28 June 2015

One Strong Woman

I love many things about living in south Texas, but the tap water is not one of them.  Michigan boasts terrible water.  Virginia's water is an improvement over Michigan's, which isn't saying much.  Texas's water rates somewhere in there with the not-so-great water of Michigan and Virginia, and since living here, we've resorted to buying all our drinking water.

It's a far cry from the fabulous well water in Washington and Alaska my husband and I both grew up on.

I confess hauling and pouring water ranks pretty low on my chore enjoyment scale.  Every time I go fill up the five-gallon jugs, or pour water out of the five-gallon jugs into smaller jugs for daily use, I groan inwardly and wish someone else would do it for me.

Then, every time, I remember Rebekah.

Rebekah, who not only poured water but also drew water from the wells or troughs long enough to quench the thirst not only of human guests but of camels.  Rebekah, who must have been one strong, in-shape woman, working in a climate perhaps similar to my own.  Rebekah, who wasn't afraid of a little--or a lot of--extra physical work.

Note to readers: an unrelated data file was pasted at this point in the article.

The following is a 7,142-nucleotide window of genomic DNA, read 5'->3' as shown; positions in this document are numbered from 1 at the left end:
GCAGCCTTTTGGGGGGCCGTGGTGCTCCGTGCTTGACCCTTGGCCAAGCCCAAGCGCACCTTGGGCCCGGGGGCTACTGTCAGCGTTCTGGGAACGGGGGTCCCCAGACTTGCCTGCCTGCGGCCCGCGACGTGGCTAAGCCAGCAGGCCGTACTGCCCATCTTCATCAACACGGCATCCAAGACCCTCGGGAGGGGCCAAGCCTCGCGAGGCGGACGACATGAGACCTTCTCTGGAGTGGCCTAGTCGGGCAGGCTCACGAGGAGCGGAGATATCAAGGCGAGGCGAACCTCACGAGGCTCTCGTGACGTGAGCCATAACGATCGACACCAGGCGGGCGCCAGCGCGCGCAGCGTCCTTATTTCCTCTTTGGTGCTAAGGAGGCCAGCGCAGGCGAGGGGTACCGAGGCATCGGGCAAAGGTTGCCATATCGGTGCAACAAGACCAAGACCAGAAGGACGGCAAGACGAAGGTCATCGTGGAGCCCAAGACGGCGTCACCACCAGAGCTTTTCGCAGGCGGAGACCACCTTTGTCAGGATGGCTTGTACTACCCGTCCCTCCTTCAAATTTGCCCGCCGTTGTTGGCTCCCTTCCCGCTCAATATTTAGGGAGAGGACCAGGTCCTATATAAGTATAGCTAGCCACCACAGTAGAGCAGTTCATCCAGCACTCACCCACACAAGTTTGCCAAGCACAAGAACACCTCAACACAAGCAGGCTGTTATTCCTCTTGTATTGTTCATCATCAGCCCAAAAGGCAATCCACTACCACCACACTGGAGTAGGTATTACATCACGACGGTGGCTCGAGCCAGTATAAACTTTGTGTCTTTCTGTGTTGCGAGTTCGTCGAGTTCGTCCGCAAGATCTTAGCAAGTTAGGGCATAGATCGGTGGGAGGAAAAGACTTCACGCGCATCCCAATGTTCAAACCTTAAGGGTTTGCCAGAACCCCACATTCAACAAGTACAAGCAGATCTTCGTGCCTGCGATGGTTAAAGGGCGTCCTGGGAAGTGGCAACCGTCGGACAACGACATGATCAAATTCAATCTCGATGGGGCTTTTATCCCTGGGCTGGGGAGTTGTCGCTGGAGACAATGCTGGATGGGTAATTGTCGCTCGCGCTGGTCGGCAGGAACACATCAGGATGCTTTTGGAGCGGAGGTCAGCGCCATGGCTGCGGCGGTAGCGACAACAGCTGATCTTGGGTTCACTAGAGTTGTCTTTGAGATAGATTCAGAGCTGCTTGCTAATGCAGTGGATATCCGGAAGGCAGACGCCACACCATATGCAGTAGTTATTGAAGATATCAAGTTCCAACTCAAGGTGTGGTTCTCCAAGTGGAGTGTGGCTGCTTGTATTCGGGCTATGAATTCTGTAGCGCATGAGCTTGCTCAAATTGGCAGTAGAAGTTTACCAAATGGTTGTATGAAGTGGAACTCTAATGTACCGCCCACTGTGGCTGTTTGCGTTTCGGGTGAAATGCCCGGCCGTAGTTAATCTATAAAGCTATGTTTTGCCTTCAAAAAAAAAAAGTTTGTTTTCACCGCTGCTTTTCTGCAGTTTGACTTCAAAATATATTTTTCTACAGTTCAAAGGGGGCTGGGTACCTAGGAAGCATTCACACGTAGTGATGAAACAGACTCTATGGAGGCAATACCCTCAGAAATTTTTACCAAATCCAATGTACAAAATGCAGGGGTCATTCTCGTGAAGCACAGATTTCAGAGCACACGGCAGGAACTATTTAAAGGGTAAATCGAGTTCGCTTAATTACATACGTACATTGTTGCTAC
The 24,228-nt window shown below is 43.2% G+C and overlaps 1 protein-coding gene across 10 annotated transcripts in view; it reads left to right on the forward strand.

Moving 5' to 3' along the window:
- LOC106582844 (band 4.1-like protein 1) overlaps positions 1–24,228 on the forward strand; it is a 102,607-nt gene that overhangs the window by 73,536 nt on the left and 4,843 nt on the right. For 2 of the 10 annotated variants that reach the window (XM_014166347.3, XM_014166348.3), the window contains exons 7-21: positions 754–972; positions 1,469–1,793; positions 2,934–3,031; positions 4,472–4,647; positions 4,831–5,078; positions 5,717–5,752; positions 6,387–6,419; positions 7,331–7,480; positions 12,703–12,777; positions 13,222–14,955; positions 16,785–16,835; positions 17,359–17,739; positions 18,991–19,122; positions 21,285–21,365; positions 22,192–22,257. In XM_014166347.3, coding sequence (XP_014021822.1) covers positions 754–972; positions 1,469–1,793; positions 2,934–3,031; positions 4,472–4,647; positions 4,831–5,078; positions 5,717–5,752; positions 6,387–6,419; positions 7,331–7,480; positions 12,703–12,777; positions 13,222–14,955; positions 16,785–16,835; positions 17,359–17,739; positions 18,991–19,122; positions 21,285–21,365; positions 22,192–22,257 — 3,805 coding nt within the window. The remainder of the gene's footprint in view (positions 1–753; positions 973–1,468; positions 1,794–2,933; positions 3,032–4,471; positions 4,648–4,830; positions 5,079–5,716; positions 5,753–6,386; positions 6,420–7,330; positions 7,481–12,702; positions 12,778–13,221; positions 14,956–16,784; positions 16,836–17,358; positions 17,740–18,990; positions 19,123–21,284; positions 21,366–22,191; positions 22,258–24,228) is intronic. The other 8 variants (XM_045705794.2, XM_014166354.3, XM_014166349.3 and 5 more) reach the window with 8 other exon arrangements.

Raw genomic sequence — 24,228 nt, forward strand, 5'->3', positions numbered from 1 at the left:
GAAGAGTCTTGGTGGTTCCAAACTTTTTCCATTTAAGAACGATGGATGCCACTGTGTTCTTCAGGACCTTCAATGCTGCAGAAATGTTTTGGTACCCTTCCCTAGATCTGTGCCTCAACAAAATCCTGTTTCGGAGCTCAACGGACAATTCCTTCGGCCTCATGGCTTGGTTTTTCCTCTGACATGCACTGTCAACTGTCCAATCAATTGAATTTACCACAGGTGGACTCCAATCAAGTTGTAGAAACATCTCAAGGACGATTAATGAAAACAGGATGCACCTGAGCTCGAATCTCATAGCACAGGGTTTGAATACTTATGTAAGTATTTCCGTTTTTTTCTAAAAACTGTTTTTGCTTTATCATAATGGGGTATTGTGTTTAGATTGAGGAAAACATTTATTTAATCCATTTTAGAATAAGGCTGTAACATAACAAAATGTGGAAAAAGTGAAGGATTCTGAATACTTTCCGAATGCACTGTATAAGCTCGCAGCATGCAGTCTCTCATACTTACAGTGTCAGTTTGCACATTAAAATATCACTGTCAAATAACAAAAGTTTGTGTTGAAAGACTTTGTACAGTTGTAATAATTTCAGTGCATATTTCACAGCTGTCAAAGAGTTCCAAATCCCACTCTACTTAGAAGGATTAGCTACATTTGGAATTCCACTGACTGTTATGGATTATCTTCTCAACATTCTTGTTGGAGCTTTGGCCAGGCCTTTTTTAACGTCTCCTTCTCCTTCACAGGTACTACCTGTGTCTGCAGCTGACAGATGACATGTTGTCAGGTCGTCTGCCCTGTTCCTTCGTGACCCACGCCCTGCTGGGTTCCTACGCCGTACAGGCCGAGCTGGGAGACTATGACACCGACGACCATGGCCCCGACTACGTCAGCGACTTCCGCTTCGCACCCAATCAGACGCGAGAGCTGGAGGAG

Rebekah, whose attitude of cheerful, extra-mile service above all other qualities recommended her to be Isaac's wife and Abraham's daughter-in-law.

All these thousands of years later, every time I haul water and pour water and start out inwardly complaining that I'm stuck doing a chore I really don't like, Rebekah's story humbles me.  

By the time I finish hauling and pouring I'm inspired to exercise more often so I can be strong like she was, change my attitude so I can go the extra mile like she did, and do these acts of service in my home cheerfully like Rebekah would.

1 comment:

  1. I have a busy day of work and errands ahead of me today - it is good to be reminded that a cheerful attitude is as important to work as a strong back.


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